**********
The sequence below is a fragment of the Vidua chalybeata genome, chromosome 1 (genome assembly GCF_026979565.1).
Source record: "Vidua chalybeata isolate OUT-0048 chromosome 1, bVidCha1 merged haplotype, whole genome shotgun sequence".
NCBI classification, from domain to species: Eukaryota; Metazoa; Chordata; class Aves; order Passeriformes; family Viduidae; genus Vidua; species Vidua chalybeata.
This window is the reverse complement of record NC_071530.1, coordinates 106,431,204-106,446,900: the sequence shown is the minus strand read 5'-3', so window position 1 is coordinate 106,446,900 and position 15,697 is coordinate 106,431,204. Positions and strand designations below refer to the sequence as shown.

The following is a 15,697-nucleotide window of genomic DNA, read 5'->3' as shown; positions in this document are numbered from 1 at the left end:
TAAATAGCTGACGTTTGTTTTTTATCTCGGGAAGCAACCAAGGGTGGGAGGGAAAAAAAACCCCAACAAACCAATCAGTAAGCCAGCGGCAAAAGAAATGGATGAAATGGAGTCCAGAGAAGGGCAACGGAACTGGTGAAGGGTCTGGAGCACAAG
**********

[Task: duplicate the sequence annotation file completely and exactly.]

The sequence below is a fragment of the Vidua chalybeata genome, chromosome 1 (genome assembly GCF_026979565.1).
Source record: "Vidua chalybeata isolate OUT-0048 chromosome 1, bVidCha1 merged haplotype, whole genome shotgun sequence".
NCBI classification, from domain to species: Eukaryota; Metazoa; Chordata; class Aves; order Passeriformes; family Viduidae; genus Vidua; species Vidua chalybeata.
This window is the reverse complement of record NC_071530.1, coordinates 106,431,204-106,446,900: the sequence shown is the minus strand read 5'-3', so window position 1 is coordinate 106,446,900 and position 15,697 is coordinate 106,431,204. Positions and strand designations below refer to the sequence as shown.

The following is a 15,697-nucleotide window of genomic DNA, read 5'->3' as shown; positions in this document are numbered from 1 at the left end:
TAAATAGCTGACGTTTGTTTTTTATCTCGGGAAGCAACCAAGGGTGGGAGGGAAAAAAAACCCCAACAAACCAATCAGTAAGCCAGCGGCAAAAGAAATGGATGAAATGGAGTCCAGAGAAGGGCAACGGAACTGGTGAAGGGTCTGGAGCACAAG